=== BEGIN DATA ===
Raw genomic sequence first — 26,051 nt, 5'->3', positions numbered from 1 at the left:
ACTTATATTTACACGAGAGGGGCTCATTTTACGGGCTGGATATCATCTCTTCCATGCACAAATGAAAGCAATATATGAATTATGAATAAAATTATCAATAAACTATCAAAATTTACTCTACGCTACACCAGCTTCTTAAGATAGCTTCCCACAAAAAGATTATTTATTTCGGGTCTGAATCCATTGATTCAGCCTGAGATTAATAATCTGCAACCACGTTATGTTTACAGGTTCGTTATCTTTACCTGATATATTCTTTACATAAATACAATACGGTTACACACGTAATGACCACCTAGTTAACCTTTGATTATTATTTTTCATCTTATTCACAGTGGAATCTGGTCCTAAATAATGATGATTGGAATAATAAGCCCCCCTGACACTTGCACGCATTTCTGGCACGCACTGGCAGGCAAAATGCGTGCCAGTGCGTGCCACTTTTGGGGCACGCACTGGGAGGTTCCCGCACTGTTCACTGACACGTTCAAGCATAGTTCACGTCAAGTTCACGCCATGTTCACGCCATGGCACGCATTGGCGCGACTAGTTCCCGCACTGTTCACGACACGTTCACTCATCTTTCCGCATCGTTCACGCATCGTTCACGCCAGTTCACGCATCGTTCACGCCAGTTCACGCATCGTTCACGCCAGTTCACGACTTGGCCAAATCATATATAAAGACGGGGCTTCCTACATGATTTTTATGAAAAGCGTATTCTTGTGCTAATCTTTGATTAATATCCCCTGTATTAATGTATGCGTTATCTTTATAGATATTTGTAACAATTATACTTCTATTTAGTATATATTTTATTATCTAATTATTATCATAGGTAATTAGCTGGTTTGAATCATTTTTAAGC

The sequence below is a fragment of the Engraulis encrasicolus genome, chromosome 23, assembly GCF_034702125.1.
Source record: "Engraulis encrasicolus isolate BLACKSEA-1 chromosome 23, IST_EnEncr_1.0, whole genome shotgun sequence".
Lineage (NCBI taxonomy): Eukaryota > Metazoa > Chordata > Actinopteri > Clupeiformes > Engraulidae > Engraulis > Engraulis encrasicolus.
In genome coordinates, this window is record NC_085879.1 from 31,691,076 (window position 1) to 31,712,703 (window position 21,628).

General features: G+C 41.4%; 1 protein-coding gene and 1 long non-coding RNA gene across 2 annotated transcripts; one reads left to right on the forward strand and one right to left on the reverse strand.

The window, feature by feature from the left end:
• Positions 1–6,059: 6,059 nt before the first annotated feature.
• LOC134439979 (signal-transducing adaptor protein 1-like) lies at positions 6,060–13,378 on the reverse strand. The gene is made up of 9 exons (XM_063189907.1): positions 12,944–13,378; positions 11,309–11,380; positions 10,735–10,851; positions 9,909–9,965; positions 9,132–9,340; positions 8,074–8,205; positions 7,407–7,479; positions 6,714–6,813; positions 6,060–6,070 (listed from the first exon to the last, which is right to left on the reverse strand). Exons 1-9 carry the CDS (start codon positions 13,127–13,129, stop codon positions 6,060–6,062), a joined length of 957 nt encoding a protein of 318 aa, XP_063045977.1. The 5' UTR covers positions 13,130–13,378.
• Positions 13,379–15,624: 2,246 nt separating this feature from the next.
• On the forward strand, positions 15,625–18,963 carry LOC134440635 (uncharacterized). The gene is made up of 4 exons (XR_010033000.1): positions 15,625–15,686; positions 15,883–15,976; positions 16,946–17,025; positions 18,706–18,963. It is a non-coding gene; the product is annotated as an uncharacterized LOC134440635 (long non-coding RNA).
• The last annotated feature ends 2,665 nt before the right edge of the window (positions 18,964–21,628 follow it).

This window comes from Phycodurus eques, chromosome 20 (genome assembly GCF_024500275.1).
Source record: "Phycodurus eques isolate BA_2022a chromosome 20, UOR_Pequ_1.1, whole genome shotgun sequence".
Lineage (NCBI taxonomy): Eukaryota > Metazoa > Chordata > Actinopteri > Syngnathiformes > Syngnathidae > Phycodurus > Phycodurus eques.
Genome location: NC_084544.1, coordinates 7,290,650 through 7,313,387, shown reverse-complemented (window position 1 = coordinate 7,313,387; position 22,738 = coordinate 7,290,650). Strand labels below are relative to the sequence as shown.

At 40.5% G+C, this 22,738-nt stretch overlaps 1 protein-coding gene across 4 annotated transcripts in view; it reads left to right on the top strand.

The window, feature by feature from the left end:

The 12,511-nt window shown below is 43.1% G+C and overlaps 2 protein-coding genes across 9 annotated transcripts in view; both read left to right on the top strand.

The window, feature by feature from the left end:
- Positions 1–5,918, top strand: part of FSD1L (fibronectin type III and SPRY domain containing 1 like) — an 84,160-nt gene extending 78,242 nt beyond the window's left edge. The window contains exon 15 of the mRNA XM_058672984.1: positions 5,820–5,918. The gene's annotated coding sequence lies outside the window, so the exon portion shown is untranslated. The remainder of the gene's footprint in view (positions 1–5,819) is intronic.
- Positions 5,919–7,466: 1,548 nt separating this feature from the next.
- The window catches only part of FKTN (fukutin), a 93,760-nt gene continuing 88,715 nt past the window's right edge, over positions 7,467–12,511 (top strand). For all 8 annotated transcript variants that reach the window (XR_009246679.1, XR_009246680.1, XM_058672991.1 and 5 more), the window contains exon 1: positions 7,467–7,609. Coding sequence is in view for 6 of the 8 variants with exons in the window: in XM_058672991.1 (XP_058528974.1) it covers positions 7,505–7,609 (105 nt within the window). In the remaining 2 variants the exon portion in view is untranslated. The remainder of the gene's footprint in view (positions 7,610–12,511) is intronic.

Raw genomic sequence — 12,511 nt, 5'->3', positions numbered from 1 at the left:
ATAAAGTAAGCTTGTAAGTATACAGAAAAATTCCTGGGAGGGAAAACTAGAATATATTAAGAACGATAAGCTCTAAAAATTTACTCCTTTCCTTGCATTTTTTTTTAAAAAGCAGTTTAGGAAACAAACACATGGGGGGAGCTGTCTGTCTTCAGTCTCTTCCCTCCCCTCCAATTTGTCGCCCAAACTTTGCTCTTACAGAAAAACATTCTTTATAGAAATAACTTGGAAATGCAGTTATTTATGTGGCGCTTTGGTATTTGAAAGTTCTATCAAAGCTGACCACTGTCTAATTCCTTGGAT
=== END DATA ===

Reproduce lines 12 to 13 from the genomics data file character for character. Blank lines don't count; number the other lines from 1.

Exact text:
• On the forward strand, positions 15,625–18,963 carry LOC134440635 (uncharacterized). The gene is made up of 4 exons (XR_010033000.1): positions 15,625–15,686; positions 15,883–15,976; positions 16,946–17,025; positions 18,706–18,963. It is a non-coding gene; the product is annotated as an uncharacterized LOC134440635 (long non-coding RNA).
• The last annotated feature ends 2,665 nt before the right edge of the window (positions 18,964–21,628 follow it).